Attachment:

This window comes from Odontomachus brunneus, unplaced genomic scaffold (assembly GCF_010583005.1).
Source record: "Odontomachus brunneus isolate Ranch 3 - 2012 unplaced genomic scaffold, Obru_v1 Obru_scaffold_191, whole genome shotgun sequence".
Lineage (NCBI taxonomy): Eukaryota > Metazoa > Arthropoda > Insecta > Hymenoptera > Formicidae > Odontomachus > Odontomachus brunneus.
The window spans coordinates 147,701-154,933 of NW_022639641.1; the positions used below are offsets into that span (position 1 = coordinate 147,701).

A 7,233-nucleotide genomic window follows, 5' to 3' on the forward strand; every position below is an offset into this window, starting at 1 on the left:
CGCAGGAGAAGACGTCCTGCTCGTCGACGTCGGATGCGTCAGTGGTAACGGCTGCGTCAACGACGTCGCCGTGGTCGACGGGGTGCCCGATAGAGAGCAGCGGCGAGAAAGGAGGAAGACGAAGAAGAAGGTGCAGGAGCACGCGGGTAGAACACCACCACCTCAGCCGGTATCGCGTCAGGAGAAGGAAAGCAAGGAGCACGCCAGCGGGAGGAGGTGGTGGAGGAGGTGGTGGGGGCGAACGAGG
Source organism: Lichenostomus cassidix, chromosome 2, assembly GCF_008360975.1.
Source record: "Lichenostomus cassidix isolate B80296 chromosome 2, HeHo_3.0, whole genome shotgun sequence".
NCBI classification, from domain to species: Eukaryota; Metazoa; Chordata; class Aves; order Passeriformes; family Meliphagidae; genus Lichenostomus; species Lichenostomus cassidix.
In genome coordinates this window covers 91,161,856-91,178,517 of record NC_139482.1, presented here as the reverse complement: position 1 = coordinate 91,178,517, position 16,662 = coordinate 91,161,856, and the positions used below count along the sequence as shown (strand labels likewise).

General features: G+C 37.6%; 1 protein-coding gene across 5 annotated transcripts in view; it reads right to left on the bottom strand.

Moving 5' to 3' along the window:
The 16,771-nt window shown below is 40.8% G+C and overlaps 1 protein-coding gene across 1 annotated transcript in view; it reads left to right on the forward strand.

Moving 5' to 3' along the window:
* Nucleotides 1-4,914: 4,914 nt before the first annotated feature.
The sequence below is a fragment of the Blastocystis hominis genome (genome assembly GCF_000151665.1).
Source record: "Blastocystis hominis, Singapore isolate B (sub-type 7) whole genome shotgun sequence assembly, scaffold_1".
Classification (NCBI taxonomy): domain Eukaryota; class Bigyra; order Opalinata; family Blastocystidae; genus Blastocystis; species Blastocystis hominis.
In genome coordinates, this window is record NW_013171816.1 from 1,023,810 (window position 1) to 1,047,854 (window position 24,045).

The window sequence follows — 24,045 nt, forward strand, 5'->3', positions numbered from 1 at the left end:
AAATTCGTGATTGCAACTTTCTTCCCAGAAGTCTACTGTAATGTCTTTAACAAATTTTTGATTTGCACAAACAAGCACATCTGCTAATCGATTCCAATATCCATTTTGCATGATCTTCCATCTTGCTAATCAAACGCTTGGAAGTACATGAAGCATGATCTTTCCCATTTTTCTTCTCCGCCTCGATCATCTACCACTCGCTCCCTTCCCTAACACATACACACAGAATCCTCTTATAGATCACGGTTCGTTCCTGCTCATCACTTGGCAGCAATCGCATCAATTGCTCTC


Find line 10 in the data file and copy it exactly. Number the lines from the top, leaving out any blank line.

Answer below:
In genome coordinates this window covers 91,161,856-91,178,517 of record NC_139482.1, presented here as the reverse complement: position 1 = coordinate 91,178,517, position 16,662 = coordinate 91,161,856, and the positions used below count along the sequence as shown (strand labels likewise).